Edible flowers


The material below is a lightly edited version of material from a page from the Greens of Devon website.

Note that Food Plants International, who are based in Tasmania, maintain a large database of edible food plants which currently contains information on around 30,000 food plants.

Plant Discussion Seasonal availability  
Very small, royal blue flowers with a neutral flavour. Their prettiness lends them to cupcakes and other sweet dishes, but they also complement many savoury courses. In cocktails, their colour will shine, or simply floated on top. November – March
Blue or white star-shaped flower with a mild cucumber taste. Can be added to all refreshing summer drinks, puddings and salads. They also excel in consommés, and other set dishes, as they are robust enough to hold their shape when refrigerated. October – March
Broad bean
Crimson, white, or black and white flowers with an intense fresh bean flavour. Can be eaten with bread and cheese or tossed through a green salad. October – December
Bright orange or yellow petals. Can be scattered through salads, rice, cous cous, or atop cupcakes. Can be used as a flavour enhancement in soufflés, breakfast eggs, white sauces, soups and vinegars. The petals can also be simmered in milk and used as a saffron substitute. November – April
Purple globe flowers which can be separated into individual stars with a mild onion flavour. Perfect for garnishing soups, rice or risottos. November – February
Normally a bright-blue globe, but there are also pink, purple and white cornflowers. Neutral flavoured, the petals can be scattered on cakes or strewn through any salad, rice or risotto dish. December – March
Vibrant and exotic flowers with no scent, and a mild nut flavour. Can be strewn on cakes. February – April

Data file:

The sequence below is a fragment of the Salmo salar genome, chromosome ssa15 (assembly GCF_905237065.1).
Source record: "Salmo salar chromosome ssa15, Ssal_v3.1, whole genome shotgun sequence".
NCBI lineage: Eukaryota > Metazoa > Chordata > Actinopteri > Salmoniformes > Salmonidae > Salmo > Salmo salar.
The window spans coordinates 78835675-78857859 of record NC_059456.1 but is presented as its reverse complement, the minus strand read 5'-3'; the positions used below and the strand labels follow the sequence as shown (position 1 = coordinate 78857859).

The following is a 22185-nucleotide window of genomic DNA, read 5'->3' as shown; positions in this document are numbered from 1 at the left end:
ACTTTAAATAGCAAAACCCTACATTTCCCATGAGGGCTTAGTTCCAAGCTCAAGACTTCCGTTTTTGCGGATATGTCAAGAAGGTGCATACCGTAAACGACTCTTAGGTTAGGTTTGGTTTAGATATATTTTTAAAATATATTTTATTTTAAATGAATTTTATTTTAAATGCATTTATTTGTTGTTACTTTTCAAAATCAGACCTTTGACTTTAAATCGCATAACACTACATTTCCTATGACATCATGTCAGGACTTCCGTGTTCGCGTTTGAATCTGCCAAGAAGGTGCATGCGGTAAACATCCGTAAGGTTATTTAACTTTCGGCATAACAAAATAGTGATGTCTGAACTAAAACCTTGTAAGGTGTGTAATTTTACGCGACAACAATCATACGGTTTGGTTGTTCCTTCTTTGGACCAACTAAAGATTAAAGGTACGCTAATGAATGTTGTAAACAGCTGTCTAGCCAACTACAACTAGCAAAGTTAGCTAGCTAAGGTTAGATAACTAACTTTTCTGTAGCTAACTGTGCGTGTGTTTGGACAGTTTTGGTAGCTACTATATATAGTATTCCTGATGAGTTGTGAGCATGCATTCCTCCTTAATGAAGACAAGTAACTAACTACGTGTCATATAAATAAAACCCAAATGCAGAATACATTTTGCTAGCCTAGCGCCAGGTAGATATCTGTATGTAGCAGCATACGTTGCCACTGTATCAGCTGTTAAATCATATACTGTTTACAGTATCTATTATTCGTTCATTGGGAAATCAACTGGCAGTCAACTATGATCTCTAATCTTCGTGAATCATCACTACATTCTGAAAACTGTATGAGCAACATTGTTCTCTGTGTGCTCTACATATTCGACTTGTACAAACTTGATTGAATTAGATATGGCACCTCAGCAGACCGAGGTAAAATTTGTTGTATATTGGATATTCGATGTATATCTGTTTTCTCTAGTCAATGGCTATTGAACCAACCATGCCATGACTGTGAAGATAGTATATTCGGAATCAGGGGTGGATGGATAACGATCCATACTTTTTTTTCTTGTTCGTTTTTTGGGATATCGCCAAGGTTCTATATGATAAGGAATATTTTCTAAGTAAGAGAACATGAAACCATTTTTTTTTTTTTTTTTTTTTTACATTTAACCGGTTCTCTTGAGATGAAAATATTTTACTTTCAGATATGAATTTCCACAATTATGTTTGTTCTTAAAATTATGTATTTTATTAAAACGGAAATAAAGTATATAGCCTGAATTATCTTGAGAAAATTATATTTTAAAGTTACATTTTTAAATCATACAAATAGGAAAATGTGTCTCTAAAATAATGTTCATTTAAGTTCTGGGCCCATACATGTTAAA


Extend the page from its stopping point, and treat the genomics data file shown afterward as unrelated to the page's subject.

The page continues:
Pink flowers, with a clove-like scent. Can be used as a sweetish garnish on cakes or cupcakes. November – February
Electric daisy
Yellow seed heads which, when chewed, produce a tingly, numbing sensation on the lips. This effect goes particularly well with spirits, for example as a salt substitute on the rim of a margarita glass. December – April
Garlic chives
Small star shaped white flowers. with a mild sweet garlic flavour. Can be used in salads or sprinkled over pizza or a hot crispy focaccia. March – April
Green bean
(aka runner bean)
A variety of colours, from scarlet through to white, with a beany taste. They have a surprising crunch in the flower kernel. Use them in salads, in savoury dishes such as couscous, or as a flavoursome garnish for meat dishes. December – February
Leaf radish
The flower is similar in delicate form to its cousins the rocket flowers, but with pink and white versions available. Good for canapes, cocktails and savoury dishes. September – November
Pink petals, with a deep pink heart. No need for sugar paste creations on cakes when nature does it so much better! December – March
Malope trifida
Deep magenta-pink flowers, with a vivid green eye at the centre. The petals look good scattered over sweet and savoury dishes. December – March
(aka tagetes)
Robust, richly coloured, tasty petals. They keep extremely well, with a flower head lasting a week or more if kept in a cool dry environment. The savoury taste of the large petals makes them an ideal component in dolmades, where they retain their colour and bite. They can also be used as a garnish in savoury Asian and Indian cuisine. December – April